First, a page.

“It’s now a three-person race,” Rubio’s spokesman assured Time this morning. Granted, one of those persons hasn’t won a state yet or led a single poll in Iowa, New Hampshire, or South Carolina in many months, but the “invisible primary” is arguably more important than any state and it sounds like Rubio’s now got that one about wrapped up. BuzzFeed looked at FEC records for the last few months of last year and found that some Bush donors have already been transitioning to Rubio: 119 contributors to Jeb quietly gave money to Rubio for the first time in December, with many more doubtless set to kick in this week if they haven’t already. On the betting site PredictWise, Rubio went from a 33 percent chance of winning the nomination last night to 54 percent after Trump’s defeat was secure. Pretty good night for Mr. Third Place. Jeb’s night in Iowa was … less good:
According to ad-buy data collected by Morning Consult, Bush and his super PAC, Right to Rise, have spent about $14.1 million on ads in Iowa. That’s more money than any other presidential candidate has spent in the state. And ultimately, the return on investment for Bush was dismal.
Since he received just 2.8 percent of the vote in Iowa Monday night — and walked away with just one delegate — Bush ended up spending about $2,800 per vote.
That’s about 18 times as much money as first-place winner Ted Cruz spent for each vote he received. It’s also 34 times as much as silver medalist Donald Trump spent, and 10 times the amount spent by third-place winner Marco Rubio.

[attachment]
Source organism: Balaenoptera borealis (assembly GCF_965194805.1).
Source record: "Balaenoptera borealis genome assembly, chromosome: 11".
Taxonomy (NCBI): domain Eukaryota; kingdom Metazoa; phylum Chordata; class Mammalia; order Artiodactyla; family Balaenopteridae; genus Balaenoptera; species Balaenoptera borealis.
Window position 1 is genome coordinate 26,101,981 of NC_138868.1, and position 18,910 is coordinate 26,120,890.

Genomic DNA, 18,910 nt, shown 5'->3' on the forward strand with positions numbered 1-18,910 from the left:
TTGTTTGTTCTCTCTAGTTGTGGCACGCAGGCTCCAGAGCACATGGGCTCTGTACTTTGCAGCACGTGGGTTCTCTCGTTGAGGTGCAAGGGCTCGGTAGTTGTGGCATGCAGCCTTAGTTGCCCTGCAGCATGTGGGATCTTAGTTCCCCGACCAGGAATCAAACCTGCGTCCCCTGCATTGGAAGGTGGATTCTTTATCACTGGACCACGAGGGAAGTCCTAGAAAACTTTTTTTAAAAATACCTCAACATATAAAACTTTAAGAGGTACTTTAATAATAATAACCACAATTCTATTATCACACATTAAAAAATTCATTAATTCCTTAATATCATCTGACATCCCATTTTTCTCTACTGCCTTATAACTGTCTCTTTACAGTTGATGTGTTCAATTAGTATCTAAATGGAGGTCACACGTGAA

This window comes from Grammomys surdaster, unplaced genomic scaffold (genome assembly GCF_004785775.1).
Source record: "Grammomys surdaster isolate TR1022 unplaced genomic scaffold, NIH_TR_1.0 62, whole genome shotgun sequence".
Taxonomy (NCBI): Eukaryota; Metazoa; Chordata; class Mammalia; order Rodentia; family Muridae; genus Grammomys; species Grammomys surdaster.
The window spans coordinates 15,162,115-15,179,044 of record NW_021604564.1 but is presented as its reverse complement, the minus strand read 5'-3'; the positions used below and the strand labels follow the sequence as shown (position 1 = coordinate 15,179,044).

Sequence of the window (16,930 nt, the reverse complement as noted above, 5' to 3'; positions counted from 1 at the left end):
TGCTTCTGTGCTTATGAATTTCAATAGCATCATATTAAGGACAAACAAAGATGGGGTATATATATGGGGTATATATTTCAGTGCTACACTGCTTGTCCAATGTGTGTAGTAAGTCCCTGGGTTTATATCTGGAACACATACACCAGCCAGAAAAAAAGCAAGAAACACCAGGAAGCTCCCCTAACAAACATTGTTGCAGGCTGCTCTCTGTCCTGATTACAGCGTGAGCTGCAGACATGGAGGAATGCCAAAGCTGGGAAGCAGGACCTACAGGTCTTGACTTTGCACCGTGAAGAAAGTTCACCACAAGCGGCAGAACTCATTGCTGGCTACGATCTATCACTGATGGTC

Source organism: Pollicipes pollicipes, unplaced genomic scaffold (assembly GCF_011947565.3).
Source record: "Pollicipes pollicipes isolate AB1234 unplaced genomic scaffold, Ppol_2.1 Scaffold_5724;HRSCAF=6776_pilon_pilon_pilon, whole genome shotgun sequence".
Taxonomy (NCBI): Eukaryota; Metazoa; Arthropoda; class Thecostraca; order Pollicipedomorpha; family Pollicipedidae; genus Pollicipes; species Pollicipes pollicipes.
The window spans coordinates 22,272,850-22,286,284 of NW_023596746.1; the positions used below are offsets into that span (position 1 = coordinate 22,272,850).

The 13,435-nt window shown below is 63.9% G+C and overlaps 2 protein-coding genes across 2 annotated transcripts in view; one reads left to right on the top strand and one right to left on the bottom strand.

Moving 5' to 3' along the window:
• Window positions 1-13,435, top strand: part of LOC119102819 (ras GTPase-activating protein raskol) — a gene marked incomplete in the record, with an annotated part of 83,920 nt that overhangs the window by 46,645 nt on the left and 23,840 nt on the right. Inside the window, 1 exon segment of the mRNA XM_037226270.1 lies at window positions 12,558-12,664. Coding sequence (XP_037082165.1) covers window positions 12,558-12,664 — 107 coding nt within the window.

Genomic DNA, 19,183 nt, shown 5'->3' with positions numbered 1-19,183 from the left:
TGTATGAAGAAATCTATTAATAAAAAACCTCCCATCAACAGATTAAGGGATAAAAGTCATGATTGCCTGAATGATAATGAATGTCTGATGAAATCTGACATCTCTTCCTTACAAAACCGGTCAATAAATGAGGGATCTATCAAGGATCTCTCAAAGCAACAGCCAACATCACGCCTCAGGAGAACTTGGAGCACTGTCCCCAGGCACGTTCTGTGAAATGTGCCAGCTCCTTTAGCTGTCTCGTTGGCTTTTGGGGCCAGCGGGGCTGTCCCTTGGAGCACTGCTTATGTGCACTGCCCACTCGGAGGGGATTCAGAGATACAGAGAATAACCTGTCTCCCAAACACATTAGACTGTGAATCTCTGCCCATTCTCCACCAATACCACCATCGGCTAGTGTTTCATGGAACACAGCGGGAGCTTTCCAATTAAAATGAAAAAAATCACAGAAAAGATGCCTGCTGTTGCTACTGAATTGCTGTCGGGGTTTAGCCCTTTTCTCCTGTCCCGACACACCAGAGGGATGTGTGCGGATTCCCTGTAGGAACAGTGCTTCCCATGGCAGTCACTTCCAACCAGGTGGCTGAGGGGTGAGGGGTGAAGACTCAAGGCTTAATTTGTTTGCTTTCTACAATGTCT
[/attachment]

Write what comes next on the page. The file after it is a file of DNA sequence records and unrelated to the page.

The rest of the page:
Bush’s Super PAC still had an amazing $58 million in cash on hand as of New Year’s Day, meaning that they can keep launching missiles at whoever they like well on into March and beyond, but their pool of big donors has already dried up and blown away. Per the latest campaign finance reports, after receiving contributions from 9,400 donors in the first half of 2015, Right to Rise received donations from … 155 in the second half. Out of a total haul of $15.1 million raised in that period, $10 million came from one donation from one individual. Bush’s donors have already abandoned ship. He’s running now out of pride and, perhaps, spite.
As for Iowa, it’s tempting to say that he shouldn’t be mocked for losing badly when he didn’t really contest the state, but not contesting it wasn’t part of the original plan. When he first got into the race early last year, he reached out to GOP bigwigs in Iowa to prepare for a campaign there. And why not? His brother and father both won during their first runs for president. Traditionally, Iowa has been Bush country. As recently as four months ago, he predicted he’d win the caucus. As it is, the only thing Right to Rise got for its $14 million was one delegate and the consolation that tearing into Rubio on TV might have made the difference in him finishing slightly behind a guy who spent last summer humiliating Bush every day instead of finishing slightly ahead. And the punchline is, it doesn’t much matter for New Hampshire either way. Rubio got what he wanted from Iowa despite Bush’s best efforts and now he can effectively eliminate Jeb and Trump if he somehow pulls off an upset win next Tuesday. How would that be for irony — Trump and Bush, shoved towards the exit by the same guy on the same night.
Exit question: When does Jeb get out? He’s not going to push on to Florida, peeling crucial center-right votes away from Rubio in South Carolina and the SEC states without any hope of winning, is he?